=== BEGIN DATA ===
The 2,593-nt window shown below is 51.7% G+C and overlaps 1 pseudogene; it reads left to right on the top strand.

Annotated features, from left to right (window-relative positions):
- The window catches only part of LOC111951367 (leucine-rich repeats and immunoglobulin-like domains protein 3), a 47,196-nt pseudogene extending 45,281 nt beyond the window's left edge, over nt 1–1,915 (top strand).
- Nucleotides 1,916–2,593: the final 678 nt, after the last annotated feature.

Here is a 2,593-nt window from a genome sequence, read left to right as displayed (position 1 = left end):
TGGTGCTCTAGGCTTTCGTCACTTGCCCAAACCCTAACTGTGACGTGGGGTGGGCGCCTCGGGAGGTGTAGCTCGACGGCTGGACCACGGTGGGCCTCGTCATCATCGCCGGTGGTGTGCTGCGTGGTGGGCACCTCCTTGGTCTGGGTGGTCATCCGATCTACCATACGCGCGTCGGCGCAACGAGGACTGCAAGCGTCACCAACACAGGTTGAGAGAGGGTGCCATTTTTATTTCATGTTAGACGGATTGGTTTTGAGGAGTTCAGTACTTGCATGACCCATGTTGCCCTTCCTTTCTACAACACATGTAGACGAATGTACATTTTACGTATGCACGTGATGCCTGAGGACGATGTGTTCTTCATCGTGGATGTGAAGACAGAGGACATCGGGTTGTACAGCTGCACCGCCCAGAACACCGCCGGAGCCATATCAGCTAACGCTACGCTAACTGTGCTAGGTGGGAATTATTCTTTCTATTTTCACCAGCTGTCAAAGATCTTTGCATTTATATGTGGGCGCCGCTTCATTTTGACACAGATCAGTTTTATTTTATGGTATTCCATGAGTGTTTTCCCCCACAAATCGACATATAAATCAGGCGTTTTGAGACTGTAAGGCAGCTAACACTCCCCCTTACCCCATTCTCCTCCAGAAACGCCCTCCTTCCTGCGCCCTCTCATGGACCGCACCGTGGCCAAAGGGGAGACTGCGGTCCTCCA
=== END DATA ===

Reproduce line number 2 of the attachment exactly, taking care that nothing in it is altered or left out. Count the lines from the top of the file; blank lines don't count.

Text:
Annotated features, from left to right (window-relative positions):